A full working contract is indeed in place. There are ongoing negotiations about pay. The union members want double-digit pay increases, which the district cannot afford to give. Our firefighter/paramedics earn about $100,000 per year including benefits — full health insurance for the staff member and his/her family.
They work 24 hours shifts — sometimes 48 hour shifts. Some shifts are busy — others are not. One of their issues is the call-back plan. They want to work less, but refuse to allow the district to hire non firefighter/EMT personal for single-purpose transports. Also, hiring part-time per diem staff would save the district money, and allow the paid union staff to work less, but they reject the plan.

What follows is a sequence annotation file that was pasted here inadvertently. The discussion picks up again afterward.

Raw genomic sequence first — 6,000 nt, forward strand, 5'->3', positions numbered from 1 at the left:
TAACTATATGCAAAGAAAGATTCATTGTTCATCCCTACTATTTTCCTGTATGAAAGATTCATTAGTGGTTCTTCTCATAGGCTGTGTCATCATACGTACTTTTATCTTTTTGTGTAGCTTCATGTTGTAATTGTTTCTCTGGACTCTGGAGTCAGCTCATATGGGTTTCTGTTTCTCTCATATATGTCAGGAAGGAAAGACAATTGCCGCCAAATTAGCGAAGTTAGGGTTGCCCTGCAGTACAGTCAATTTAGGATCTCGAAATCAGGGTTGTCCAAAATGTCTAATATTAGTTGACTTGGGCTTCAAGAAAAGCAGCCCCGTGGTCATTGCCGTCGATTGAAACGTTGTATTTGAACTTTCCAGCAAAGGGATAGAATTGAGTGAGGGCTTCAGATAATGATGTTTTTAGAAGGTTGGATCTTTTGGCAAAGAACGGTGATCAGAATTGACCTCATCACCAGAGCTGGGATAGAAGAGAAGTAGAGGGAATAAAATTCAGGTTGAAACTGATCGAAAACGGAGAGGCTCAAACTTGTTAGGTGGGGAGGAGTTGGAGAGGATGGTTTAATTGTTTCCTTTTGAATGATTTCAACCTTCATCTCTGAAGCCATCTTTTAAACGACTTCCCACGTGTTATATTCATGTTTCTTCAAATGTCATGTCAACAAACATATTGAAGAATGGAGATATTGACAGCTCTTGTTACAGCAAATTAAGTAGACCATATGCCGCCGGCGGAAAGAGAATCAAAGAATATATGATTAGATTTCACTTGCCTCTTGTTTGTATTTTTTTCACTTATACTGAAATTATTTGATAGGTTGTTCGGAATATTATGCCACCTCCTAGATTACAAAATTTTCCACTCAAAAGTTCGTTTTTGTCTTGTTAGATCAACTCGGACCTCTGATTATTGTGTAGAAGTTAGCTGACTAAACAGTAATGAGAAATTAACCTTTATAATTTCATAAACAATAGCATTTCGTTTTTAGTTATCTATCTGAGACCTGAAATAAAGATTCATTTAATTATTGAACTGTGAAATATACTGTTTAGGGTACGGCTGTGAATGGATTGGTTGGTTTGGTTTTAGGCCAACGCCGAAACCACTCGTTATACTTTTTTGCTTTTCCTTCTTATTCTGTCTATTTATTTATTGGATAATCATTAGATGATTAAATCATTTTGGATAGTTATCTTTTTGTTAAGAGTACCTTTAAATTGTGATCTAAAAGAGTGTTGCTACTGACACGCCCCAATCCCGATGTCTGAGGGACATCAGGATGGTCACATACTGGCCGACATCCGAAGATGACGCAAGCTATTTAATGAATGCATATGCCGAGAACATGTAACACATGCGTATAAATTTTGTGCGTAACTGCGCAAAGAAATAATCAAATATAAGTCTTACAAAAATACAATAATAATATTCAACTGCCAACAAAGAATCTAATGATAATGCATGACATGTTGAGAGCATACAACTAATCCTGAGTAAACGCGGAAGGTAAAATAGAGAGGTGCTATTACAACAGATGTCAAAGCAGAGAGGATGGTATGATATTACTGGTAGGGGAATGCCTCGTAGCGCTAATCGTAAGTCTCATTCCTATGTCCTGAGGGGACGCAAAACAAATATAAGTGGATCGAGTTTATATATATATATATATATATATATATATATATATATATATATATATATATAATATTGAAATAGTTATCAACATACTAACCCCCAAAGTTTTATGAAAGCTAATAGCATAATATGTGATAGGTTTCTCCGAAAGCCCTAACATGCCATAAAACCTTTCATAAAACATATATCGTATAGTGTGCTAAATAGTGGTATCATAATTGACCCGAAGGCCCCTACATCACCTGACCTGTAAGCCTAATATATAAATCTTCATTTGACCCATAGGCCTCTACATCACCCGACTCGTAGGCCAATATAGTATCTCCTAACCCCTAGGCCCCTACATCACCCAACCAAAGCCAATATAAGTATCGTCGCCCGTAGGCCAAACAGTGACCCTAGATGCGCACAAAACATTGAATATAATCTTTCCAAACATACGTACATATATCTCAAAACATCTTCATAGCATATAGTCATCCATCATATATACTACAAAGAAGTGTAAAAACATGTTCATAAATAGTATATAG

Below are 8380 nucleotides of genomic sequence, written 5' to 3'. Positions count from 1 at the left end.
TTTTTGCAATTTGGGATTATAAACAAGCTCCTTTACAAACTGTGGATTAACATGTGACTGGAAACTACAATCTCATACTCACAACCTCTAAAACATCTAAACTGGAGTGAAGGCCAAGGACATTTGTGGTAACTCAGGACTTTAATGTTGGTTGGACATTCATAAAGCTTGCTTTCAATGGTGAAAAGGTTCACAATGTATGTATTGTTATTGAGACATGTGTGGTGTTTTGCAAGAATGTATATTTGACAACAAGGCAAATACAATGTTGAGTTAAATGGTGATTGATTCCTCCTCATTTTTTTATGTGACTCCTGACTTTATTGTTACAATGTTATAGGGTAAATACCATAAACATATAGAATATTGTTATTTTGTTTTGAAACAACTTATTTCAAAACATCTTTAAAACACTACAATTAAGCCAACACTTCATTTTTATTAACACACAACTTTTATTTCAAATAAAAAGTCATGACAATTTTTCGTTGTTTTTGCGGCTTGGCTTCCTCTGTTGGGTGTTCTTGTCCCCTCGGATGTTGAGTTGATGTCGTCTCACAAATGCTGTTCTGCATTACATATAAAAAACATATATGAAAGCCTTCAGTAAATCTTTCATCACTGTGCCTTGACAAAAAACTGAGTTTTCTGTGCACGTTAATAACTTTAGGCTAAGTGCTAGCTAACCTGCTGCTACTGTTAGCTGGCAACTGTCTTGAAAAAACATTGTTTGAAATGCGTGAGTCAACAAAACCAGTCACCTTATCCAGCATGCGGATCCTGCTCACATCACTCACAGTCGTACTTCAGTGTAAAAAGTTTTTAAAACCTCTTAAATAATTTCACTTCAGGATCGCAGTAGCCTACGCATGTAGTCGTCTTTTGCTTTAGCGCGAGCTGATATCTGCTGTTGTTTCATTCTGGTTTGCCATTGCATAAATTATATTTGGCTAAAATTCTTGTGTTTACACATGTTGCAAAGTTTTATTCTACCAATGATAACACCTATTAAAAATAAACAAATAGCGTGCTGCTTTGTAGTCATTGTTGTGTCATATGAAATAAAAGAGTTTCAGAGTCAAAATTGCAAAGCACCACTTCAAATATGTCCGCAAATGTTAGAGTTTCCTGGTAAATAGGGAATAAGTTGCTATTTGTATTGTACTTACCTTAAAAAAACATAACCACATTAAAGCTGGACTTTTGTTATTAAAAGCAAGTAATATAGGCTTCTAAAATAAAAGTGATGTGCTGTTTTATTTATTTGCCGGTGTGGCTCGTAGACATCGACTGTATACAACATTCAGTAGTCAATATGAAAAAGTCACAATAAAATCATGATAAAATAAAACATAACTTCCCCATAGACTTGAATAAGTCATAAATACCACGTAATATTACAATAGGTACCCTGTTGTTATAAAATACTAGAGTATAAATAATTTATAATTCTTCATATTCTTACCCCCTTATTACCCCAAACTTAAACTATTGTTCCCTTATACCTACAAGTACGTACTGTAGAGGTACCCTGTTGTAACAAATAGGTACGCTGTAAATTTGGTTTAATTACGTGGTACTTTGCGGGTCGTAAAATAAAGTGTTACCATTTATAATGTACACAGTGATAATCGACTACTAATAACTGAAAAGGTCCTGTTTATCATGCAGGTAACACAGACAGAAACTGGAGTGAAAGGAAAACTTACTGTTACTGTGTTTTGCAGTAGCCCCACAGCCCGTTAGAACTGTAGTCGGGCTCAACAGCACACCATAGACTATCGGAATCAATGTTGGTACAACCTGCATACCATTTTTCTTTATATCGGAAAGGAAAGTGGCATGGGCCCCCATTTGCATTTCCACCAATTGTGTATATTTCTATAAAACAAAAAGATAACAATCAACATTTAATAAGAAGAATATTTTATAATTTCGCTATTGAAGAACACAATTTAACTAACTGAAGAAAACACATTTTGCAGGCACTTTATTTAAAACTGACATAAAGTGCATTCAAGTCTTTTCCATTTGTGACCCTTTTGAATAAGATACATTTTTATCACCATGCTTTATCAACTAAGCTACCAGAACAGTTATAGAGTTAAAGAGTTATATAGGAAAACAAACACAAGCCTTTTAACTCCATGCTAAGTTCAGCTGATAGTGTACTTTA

Union staff complain about being gone from home and family so much. Yes, they work 24-hour shirts — but they do, on average, nine shifts a month. There are still plenty of days to be home during the month, mid-week, weekends, ball games and dance recitals. Also, apparently unbeknownst to Mr. Kovach, the district has EAP programs to help staff through the critical calls, provides 100% paid medical benefits to the employees and their dependents, has chaplain services immediately available to assist with counseling needs, and would bring in a CISD team for severe incidents. They also are provided paid leave for both vacation and sick leave purposes.